Cancer cells that slip free of chemotherapy’s deadly embrace sometimes manage to do so because they possess slippery DNA repair proteins. Among the slipperiest are translesion synthesis (TLS) components that lack obvious binding pockets for small molecules. Failing to get a grip on these TLS proteins, small molecule drug candidates perturb the TLS-dependent repair process little or not at all. A newly developed small molecule, however, may be able to exploit a pair of half pockets that form a whole pocket when two TLS proteins combine.
The opportunistic puzzle piece is called JH-RE-06. It was developed by scientists at Duke University and tested in human cancer cell lines and a mouse model of human melanoma. According to the scientists, JH-RE-06 helps preserve the effectiveness of several forms of chemotherapy while also suppressing the ability of cultured cancer cells to mutate in the presence of DNA-damaging drugs. Even better, in the mouse model, JH-RE-06 in combination with cisplatin not only suppressed tumor growth, it also prolonged survival.
These findings appeared June 6 in the journal Cell, in an article titled, “A Small Molecule Targeting Mutagenic Translesion Synthesis Improves Chemotherapy.” The article describes how JH-RE-06 interferes with the normal workings of Rev1, a TLS protein that has eluded so many small molecules it may seem to have a Teflon coating, prompting some scientists to seek alternatives to small molecules, such as genetic disruption.
Sticking with the small molecule approach, the Duke scientists screened 10,000 small molecule compounds and found that JH-RE-06 appeared to do the trick.
“JH-RE-06 disrupts mutagenic TLS by preventing recruitment of mutagenic POL ζ,” the article’s authors wrote. “Remarkably, JH-RE-06 targets a nearly featureless surface of REV1 that interacts with the REV7 subunit of POL ζ. Binding of JH-RE-06 induces REV1 dimerization, which blocks the REV1-REV7 interaction and POL ζ recruitment.”
The researchers used x-ray crystallography to visualize the unexpected interactions between Rev1 and JH-RE-06. They found that when Rev1 interacts with JH-RE-06, Rev1 pairs up or dimerizes with another copy of itself, creating a binding pocket where there wasn’t one before. When Rev1 is locked up in this dimer, it can no longer help cancer cells survive and attain their shape-shifting powers.
JH-RE-06 could enhance the effects of chemotherapeutics such as cisplatin, which are designed to damage DNA, causing the sensitive replication machinery normally tasked with copying each strand to stall. If DNA replication is stalled for too long, cell division halts, and cells die.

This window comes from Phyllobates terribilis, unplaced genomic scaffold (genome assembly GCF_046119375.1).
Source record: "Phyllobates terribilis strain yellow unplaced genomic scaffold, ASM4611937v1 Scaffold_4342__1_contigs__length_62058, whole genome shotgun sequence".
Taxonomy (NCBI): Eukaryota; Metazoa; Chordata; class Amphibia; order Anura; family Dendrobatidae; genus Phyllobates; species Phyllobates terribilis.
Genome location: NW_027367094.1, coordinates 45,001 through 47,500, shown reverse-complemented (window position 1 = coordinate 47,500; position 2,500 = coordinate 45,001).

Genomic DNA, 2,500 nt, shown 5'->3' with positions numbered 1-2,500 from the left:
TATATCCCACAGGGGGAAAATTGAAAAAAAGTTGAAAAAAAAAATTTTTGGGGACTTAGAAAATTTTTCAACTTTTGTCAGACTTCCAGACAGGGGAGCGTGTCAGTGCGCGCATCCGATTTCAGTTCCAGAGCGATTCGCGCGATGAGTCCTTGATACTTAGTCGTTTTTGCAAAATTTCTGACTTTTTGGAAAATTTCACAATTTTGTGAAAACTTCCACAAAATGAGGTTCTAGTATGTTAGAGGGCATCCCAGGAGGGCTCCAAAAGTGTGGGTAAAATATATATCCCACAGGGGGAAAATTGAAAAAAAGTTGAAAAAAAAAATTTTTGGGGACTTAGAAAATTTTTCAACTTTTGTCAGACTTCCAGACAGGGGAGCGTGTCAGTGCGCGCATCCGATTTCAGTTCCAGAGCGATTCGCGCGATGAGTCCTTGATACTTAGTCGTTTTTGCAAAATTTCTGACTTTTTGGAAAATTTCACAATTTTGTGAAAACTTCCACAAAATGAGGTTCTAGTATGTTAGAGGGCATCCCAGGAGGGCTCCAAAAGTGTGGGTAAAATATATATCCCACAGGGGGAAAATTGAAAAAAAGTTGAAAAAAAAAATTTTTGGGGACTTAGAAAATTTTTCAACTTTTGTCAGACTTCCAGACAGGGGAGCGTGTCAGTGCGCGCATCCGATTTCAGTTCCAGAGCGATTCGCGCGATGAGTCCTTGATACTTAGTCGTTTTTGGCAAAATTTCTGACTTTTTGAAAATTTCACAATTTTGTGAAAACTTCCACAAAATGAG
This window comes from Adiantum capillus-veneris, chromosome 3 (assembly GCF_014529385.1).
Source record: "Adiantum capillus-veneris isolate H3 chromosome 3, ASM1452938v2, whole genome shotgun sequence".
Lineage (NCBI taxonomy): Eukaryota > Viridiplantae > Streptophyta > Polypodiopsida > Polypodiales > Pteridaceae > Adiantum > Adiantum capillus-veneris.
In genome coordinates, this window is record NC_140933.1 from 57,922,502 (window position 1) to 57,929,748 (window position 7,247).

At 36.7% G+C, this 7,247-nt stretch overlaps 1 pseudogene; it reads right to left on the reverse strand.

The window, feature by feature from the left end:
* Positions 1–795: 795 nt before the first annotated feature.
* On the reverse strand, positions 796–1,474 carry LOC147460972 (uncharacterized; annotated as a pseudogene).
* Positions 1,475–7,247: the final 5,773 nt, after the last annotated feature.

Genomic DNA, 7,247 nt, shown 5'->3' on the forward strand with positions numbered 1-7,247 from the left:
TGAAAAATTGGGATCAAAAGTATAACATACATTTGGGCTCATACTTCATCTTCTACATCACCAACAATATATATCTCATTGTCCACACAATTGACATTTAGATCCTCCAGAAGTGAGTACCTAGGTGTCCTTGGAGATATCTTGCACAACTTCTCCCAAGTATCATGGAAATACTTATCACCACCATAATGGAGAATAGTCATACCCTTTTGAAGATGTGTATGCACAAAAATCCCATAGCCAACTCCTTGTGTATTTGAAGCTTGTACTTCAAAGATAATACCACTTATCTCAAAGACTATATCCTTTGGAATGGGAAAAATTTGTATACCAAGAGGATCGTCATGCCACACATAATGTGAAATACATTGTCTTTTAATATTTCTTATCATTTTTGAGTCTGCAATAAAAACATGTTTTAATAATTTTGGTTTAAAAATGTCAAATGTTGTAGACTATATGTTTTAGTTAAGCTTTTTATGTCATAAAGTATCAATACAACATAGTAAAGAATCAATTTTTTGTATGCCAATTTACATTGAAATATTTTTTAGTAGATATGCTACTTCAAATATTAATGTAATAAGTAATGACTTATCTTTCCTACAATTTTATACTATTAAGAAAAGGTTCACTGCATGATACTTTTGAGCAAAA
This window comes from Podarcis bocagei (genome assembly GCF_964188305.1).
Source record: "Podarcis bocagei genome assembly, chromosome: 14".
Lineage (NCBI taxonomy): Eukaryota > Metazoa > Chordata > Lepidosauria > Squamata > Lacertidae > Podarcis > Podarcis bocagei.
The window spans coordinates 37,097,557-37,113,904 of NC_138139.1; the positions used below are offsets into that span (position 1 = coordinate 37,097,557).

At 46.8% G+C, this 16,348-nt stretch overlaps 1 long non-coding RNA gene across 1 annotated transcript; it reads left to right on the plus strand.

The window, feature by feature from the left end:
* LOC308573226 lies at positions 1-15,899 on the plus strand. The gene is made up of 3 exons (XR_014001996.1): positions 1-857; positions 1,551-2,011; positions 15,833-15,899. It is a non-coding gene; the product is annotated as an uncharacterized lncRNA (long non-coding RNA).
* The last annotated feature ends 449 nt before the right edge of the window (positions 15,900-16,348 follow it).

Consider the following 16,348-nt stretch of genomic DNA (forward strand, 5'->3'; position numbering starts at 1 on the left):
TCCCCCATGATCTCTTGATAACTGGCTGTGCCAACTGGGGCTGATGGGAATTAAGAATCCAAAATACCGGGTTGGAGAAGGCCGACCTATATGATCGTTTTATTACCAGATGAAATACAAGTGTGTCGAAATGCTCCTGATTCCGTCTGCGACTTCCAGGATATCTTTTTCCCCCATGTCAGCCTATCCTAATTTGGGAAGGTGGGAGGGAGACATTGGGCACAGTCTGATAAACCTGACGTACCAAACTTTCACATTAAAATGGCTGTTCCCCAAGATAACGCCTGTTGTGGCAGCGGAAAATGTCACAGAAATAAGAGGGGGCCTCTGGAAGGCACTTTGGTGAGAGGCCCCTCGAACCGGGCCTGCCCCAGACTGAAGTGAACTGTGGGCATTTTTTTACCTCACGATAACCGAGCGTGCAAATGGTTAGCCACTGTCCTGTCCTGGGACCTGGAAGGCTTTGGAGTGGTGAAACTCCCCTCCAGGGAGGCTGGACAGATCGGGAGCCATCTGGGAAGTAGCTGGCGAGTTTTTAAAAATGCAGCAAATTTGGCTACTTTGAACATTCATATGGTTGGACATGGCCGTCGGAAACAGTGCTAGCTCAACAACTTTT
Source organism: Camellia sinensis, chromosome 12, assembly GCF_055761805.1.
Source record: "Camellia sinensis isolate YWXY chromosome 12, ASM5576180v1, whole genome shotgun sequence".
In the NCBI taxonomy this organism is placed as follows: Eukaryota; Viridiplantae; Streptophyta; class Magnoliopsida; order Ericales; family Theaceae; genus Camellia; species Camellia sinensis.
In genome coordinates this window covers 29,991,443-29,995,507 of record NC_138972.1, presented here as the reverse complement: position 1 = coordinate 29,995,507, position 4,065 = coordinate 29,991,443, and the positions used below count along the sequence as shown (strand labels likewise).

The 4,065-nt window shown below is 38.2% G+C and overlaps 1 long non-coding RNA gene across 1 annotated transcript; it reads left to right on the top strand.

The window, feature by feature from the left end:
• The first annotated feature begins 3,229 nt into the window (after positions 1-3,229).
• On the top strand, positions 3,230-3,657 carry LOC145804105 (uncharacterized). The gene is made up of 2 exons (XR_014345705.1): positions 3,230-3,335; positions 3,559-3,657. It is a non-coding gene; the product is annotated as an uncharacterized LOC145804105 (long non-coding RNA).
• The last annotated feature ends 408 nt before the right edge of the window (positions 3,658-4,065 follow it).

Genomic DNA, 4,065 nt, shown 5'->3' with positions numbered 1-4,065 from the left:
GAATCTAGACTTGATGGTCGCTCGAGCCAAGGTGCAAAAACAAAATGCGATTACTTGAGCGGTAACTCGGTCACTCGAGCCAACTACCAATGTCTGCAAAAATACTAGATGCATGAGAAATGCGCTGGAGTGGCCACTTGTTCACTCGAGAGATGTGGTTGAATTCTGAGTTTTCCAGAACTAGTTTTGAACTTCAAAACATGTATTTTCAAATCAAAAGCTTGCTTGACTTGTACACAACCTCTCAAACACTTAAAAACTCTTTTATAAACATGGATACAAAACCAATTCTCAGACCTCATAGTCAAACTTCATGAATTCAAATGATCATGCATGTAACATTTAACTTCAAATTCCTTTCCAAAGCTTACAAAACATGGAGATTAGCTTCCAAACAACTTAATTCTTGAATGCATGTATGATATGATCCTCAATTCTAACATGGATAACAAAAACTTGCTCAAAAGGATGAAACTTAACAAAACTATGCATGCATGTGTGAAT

The strategy is brutal and effective, even curative in some cases. But long-term, it often fails, as cancer cells figure out a way to proliferate even in the presence of DNA damage.
“The cancer cells often swap out the high-fidelity replication machinery, which usually does the copying, with TLS, a sloppy replacement that covers up the lesions and moves on,” explained the corresponding author of the current study, Pei Zhou, PhD, a professor of biochemistry at Duke University School of Medicine. “As a result, the cells survive, but with mutations in their DNA.
“Chemotherapies are often effective the first time around, but then the cancers mutate and become resistant to that drug, and the next, and the next. It reminds me of Boggarts, those shapeshifting creatures from Harry Potter that morph from one scary thing to another. The beauty of this approach is that you essentially freeze the Boggart in its current form, so you can kill it off for good.”
When Zhou and colleagues tested JH-RE-06 in the mouse model, they were encouraged by what they observed. “Co-administration of JH-RE-06 with cisplatin suppresses the growth of xenograft human melanomas in mice,” they wrote in Cell, “establishing a framework for developing TLS inhibitors as a novel class of chemotherapy adjuvants.”
Senior study co-author Jiyong Hong, PhD, a professor of chemistry at Duke, said that Zhou’s team is currently creating versions of JH-RE-06 that have enhanced pharmacologic properties that could make it an even more attractive drug. “This is a great proof of principle that it is possible to target this protein, but we have a lot of work to do to turn this lead compound into a viable candidate that we can take to the clinic.”